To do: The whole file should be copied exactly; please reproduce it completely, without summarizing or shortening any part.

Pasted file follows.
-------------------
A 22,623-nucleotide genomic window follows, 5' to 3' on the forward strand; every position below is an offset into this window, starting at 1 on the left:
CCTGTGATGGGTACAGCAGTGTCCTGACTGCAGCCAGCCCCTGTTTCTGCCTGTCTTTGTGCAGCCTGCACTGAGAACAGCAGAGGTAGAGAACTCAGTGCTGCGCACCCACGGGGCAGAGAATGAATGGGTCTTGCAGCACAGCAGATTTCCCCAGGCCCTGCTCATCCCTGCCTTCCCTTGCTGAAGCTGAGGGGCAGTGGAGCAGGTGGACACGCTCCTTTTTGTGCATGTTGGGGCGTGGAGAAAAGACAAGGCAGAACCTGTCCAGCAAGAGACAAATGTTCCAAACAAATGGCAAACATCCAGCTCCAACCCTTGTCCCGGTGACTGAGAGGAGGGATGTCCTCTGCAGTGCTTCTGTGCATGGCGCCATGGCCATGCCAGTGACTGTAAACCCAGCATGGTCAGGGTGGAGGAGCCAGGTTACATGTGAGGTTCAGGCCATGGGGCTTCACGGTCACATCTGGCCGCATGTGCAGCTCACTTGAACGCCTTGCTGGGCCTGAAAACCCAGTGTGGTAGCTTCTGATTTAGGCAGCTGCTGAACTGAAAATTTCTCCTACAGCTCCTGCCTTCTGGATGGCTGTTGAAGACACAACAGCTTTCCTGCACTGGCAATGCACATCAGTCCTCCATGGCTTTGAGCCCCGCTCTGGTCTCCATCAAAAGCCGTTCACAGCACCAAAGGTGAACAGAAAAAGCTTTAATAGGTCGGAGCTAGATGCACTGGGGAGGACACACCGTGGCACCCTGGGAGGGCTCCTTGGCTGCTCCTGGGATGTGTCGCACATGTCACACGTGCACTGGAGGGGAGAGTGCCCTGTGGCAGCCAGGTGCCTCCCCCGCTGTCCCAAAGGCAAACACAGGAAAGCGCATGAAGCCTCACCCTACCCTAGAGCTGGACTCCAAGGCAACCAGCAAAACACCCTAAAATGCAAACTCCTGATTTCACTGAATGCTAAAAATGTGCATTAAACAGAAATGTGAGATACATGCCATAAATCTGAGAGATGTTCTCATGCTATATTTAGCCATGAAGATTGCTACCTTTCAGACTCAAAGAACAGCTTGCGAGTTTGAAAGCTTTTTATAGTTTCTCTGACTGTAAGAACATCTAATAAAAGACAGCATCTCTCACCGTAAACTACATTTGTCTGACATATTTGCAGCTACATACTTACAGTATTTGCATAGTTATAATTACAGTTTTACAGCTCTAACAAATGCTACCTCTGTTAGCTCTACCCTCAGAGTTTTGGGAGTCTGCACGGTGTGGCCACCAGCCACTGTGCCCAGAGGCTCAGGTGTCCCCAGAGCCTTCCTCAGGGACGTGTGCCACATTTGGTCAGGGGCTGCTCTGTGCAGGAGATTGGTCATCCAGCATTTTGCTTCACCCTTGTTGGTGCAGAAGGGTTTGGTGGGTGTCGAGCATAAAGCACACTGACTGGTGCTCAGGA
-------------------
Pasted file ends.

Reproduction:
A 22,623-nucleotide genomic window follows, 5' to 3' on the forward strand; every position below is an offset into this window, starting at 1 on the left:
CCTGTGATGGGTACAGCAGTGTCCTGACTGCAGCCAGCCCCTGTTTCTGCCTGTCTTTGTGCAGCCTGCACTGAGAACAGCAGAGGTAGAGAACTCAGTGCTGCGCACCCACGGGGCAGAGAATGAATGGGTCTTGCAGCACAGCAGATTTCCCCAGGCCCTGCTCATCCCTGCCTTCCCTTGCTGAAGCTGAGGGGCAGTGGAGCAGGTGGACACGCTCCTTTTTGTGCATGTTGGGGCGTGGAGAAAAGACAAGGCAGAACCTGTCCAGCAAGAGACAAATGTTCCAAACAAATGGCAAACATCCAGCTCCAACCCTTGTCCCGGTGACTGAGAGGAGGGATGTCCTCTGCAGTGCTTCTGTGCATGGCGCCATGGCCATGCCAGTGACTGTAAACCCAGCATGGTCAGGGTGGAGGAGCCAGGTTACATGTGAGGTTCAGGCCATGGGGCTTCACGGTCACATCTGGCCGCATGTGCAGCTCACTTGAACGCCTTGCTGGGCCTGAAAACCCAGTGTGGTAGCTTCTGATTTAGGCAGCTGCTGAACTGAAAATTTCTCCTACAGCTCCTGCCTTCTGGATGGCTGTTGAAGACACAACAGCTTTCCTGCACTGGCAATGCACATCAGTCCTCCATGGCTTTGAGCCCCGCTCTGGTCTCCATCAAAAGCCGTTCACAGCACCAAAGGTGAACAGAAAAAGCTTTAATAGGTCGGAGCTAGATGCACTGGGGAGGACACACCGTGGCACCCTGGGAGGGCTCCTTGGCTGCTCCTGGGATGTGTCGCACATGTCACACGTGCACTGGAGGGGAGAGTGCCCTGTGGCAGCCAGGTGCCTCCCCCGCTGTCCCAAAGGCAAACACAGGAAAGCGCATGAAGCCTCACCCTACCCTAGAGCTGGACTCCAAGGCAACCAGCAAAACACCCTAAAATGCAAACTCCTGATTTCACTGAATGCTAAAAATGTGCATTAAACAGAAATGTGAGATACATGCCATAAATCTGAGAGATGTTCTCATGCTATATTTAGCCATGAAGATTGCTACCTTTCAGACTCAAAGAACAGCTTGCGAGTTTGAAAGCTTTTTATAGTTTCTCTGACTGTAAGAACATCTAATAAAAGACAGCATCTCTCACCGTAAACTACATTTGTCTGACATATTTGCAGCTACATACTTACAGTATTTGCATAGTTATAATTACAGTTTTACAGCTCTAACAAATGCTACCTCTGTTAGCTCTACCCTCAGAGTTTTGGGAGTCTGCACGGTGTGGCCACCAGCCACTGTGCCCAGAGGCTCAGGTGTCCCCAGAGCCTTCCTCAGGGACGTGTGCCACATTTGGTCAGGGGCTGCTCTGTGCAGGAGATTGGTCATCCAGCATTTTGCTTCACCCTTGTTGGTGCAGAAGGGTTTGGTGGGTGTCGAGCATAAAGCACACTGACTGGTGCTCAGGA